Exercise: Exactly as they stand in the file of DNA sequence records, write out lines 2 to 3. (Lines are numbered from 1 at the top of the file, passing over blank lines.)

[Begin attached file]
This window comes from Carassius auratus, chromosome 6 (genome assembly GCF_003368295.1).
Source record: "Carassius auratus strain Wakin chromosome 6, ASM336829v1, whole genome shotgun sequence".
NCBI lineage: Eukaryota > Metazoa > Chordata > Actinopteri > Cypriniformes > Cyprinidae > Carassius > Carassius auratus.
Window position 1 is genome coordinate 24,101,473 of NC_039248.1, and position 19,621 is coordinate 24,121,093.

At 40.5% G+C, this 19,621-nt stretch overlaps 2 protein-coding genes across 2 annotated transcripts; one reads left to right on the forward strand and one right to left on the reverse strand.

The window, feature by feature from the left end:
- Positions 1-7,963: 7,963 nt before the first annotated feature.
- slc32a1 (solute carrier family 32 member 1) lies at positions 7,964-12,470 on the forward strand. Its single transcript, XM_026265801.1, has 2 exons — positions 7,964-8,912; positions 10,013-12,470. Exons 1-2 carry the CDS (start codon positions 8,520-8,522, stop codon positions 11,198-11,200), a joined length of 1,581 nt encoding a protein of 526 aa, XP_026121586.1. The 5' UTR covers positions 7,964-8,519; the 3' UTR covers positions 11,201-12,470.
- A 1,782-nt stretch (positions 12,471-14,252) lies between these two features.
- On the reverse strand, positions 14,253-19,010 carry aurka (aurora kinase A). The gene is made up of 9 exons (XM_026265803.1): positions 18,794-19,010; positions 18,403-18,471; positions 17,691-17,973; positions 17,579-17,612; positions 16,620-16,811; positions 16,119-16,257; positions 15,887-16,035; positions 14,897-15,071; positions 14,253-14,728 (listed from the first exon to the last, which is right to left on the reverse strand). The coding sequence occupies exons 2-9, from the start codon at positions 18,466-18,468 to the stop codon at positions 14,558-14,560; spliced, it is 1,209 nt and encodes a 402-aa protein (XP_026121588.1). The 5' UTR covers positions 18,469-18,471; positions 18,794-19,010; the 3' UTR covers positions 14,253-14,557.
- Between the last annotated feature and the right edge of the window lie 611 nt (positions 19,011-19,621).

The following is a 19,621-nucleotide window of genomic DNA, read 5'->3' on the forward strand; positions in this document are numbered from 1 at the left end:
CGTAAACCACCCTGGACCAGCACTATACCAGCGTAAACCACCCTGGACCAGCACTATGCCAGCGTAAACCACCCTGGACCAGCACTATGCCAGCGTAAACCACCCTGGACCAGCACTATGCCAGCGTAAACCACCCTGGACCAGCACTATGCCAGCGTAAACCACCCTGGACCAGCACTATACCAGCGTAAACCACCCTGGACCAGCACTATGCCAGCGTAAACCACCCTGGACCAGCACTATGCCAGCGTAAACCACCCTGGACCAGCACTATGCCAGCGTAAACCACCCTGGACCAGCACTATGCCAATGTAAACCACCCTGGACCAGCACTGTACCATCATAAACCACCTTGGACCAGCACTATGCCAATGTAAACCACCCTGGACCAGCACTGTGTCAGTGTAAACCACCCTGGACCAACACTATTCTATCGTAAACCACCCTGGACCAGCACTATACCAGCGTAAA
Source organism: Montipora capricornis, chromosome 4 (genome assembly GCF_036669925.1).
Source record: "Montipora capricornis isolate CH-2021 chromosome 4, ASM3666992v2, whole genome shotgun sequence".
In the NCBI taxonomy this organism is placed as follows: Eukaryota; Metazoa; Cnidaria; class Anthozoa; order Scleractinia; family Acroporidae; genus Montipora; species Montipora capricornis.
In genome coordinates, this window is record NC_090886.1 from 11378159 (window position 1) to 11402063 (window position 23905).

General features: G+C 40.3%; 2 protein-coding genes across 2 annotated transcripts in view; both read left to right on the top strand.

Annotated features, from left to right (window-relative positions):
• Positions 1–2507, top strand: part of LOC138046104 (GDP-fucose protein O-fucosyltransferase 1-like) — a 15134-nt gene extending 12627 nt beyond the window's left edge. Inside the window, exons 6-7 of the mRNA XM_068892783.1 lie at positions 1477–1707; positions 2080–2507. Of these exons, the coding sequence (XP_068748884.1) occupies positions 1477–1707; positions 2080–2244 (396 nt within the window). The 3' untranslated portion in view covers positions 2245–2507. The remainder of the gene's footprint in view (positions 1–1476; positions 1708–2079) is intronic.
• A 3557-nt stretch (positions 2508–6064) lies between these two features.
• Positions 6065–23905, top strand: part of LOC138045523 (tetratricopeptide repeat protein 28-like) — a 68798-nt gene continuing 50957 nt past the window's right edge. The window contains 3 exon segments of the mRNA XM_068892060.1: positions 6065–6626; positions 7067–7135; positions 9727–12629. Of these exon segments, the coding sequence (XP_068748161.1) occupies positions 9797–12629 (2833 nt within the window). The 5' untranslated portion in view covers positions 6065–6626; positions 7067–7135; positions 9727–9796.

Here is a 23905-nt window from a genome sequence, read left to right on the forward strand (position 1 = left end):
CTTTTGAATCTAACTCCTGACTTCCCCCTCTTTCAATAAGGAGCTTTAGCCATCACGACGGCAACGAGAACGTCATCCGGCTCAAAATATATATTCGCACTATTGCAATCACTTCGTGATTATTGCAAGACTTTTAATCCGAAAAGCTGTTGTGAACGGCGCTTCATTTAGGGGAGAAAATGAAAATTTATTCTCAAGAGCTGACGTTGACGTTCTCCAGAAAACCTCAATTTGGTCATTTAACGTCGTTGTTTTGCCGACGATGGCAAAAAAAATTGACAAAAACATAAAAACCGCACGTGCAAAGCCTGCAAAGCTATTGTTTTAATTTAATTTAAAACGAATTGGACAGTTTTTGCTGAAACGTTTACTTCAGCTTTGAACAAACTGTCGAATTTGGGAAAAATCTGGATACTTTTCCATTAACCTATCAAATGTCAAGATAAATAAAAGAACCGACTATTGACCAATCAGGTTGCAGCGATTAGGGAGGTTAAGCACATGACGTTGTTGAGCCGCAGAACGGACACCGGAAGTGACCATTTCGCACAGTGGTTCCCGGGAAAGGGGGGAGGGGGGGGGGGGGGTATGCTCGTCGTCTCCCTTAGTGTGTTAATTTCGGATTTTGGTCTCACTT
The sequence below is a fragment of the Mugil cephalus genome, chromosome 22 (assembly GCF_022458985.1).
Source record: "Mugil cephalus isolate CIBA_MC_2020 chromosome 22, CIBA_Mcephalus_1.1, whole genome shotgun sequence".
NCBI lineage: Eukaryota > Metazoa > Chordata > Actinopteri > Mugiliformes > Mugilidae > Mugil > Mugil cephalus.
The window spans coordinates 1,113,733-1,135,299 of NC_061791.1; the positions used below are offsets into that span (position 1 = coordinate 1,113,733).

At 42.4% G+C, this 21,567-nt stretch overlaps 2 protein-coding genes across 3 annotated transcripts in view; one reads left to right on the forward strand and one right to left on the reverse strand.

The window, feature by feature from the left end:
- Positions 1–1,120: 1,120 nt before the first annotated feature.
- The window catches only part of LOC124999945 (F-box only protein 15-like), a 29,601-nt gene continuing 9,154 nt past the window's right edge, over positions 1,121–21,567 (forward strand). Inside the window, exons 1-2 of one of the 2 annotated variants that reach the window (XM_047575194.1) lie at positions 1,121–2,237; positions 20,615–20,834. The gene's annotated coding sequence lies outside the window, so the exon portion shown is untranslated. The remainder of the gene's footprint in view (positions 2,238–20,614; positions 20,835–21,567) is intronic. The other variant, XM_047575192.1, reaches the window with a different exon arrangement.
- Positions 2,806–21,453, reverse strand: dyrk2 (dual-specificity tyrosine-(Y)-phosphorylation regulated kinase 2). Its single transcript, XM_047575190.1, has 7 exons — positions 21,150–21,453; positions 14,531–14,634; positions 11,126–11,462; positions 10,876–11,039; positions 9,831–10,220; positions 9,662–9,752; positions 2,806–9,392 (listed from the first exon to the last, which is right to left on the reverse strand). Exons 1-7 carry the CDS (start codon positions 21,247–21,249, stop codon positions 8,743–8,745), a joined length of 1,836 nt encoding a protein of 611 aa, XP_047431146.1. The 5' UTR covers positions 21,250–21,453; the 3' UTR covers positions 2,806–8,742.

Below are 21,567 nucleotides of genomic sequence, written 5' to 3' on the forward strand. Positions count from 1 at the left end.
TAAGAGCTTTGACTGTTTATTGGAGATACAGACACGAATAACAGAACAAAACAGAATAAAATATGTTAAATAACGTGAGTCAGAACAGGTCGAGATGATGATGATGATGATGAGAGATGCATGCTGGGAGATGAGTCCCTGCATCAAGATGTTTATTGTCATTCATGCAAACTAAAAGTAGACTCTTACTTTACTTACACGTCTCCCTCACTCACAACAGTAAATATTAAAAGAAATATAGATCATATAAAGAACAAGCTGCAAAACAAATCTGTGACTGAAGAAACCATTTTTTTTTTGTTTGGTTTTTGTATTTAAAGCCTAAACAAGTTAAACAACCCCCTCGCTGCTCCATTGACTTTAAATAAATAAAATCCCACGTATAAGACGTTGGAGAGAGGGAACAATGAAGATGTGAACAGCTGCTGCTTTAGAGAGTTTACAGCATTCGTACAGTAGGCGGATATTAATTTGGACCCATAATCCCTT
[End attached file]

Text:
Source record: "Carassius auratus strain Wakin chromosome 6, ASM336829v1, whole genome shotgun sequence".
NCBI lineage: Eukaryota > Metazoa > Chordata > Actinopteri > Cypriniformes > Cyprinidae > Carassius > Carassius auratus.